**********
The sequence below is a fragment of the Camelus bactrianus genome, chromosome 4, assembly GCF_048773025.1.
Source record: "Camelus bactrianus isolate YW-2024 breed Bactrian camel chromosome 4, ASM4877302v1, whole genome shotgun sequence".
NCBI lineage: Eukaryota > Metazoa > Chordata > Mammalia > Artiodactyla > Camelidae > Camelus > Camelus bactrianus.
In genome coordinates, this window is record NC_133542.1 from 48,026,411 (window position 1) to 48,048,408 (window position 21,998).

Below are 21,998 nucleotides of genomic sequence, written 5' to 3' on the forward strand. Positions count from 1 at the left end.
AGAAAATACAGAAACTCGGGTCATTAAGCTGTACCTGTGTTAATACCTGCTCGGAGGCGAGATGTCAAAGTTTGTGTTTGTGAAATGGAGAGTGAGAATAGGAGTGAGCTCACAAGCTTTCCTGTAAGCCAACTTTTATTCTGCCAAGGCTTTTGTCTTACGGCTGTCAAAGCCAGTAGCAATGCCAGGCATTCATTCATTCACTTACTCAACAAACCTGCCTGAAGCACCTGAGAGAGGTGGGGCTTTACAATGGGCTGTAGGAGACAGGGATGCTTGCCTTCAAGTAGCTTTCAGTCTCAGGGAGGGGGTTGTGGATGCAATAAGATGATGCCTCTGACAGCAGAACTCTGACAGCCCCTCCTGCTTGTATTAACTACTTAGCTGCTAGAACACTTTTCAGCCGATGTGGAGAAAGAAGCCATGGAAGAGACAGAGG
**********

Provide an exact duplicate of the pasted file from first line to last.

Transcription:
The sequence below is a fragment of the Camelus bactrianus genome, chromosome 4, assembly GCF_048773025.1.
Source record: "Camelus bactrianus isolate YW-2024 breed Bactrian camel chromosome 4, ASM4877302v1, whole genome shotgun sequence".
NCBI lineage: Eukaryota > Metazoa > Chordata > Mammalia > Artiodactyla > Camelidae > Camelus > Camelus bactrianus.
In genome coordinates, this window is record NC_133542.1 from 48,026,411 (window position 1) to 48,048,408 (window position 21,998).

Below are 21,998 nucleotides of genomic sequence, written 5' to 3' on the forward strand. Positions count from 1 at the left end.
AGAAAATACAGAAACTCGGGTCATTAAGCTGTACCTGTGTTAATACCTGCTCGGAGGCGAGATGTCAAAGTTTGTGTTTGTGAAATGGAGAGTGAGAATAGGAGTGAGCTCACAAGCTTTCCTGTAAGCCAACTTTTATTCTGCCAAGGCTTTTGTCTTACGGCTGTCAAAGCCAGTAGCAATGCCAGGCATTCATTCATTCACTTACTCAACAAACCTGCCTGAAGCACCTGAGAGAGGTGGGGCTTTACAATGGGCTGTAGGAGACAGGGATGCTTGCCTTCAAGTAGCTTTCAGTCTCAGGGAGGGGGTTGTGGATGCAATAAGATGATGCCTCTGACAGCAGAACTCTGACAGCCCCTCCTGCTTGTATTAACTACTTAGCTGCTAGAACACTTTTCAGCCGATGTGGAGAAAGAAGCCATGGAAGAGACAGAGG